Despite the threat of heavier taxes and sequestration, small business credit conditions improved significantly during the first quarter, according to Experian.
In the Experian/Moody’s Analytics report released Tuesday, the Small Business Credit Index climbed 5.7 points in the first quarter to 109, up from 104.3 in the previous quarter.
Details from the report showed that much of the first-quarter improvement was fueled by lower delinquency rates and stronger consumer spending.
Findings from the report showed that small companies fared considerably better in cities west of the Mississippi. This was driven in part by a resurgent housing market, while eastern cities have been more directly affected by cuts in government spending and the poor performance of Europe’s economies.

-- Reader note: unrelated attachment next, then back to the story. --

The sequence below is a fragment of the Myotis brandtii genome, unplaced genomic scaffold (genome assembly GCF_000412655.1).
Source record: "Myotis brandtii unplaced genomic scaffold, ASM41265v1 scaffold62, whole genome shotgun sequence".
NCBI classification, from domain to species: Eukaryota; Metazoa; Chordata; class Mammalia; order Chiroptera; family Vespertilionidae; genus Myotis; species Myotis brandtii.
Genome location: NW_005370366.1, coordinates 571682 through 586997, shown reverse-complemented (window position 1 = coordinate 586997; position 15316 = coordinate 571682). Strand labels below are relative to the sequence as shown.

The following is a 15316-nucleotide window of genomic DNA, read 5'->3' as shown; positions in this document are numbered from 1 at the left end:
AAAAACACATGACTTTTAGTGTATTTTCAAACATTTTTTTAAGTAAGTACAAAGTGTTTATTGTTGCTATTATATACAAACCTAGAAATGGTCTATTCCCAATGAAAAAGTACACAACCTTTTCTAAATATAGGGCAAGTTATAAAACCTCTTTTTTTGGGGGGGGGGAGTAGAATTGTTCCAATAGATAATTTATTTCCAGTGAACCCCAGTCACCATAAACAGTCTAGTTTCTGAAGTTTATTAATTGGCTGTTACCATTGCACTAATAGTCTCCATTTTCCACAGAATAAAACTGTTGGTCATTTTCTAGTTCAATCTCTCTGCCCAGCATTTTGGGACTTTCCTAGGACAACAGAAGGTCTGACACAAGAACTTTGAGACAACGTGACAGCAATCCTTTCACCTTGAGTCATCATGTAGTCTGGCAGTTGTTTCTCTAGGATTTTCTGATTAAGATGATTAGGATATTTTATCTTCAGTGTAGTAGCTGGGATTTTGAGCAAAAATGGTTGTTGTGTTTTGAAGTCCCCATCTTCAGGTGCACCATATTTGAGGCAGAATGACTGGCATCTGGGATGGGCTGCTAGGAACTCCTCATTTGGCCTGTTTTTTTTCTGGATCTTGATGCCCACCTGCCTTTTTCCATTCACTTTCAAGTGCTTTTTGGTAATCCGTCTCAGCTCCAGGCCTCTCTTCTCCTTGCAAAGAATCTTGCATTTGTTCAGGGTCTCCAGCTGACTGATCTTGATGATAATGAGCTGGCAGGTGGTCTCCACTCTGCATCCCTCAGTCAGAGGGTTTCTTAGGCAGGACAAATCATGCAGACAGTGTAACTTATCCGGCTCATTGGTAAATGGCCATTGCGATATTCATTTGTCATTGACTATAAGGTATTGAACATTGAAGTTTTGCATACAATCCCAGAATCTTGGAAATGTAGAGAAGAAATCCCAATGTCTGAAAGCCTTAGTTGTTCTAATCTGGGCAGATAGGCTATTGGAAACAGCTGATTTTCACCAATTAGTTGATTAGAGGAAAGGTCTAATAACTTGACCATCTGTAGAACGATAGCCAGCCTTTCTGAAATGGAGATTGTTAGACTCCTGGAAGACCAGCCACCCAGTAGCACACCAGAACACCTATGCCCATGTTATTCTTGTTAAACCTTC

Regionally, delinquency rates for small businesses in Houston, Phoenix and San Diego were significantly lower than the U.S. rate in the first quarter, whereas several major eastern cities were more than double the national average.
At the state level, delinquency rates in Arizona, Utah, Colorado, Wyoming and Idaho were significantly lower than the U.S. average, Experian reported.
“Small businesses have reduced their levels of payment delinquency, and that is a good sign,” said Dan Meder, vice president of Experian’s Business Information Services. “Near-term pressure on consumer spending may adversely affect cash flow, so small businesses must continue to remain diligent in their payment behavior.”
Meder said by successfully meeting their payment obligations, small businesses avoid negative repercussions on credit availability that could limit growth.
The Experian/Moody’s Analytics Small Business Credit Index is released quarterly to show fluctuations in the market and discuss factors that are impacting the business economy.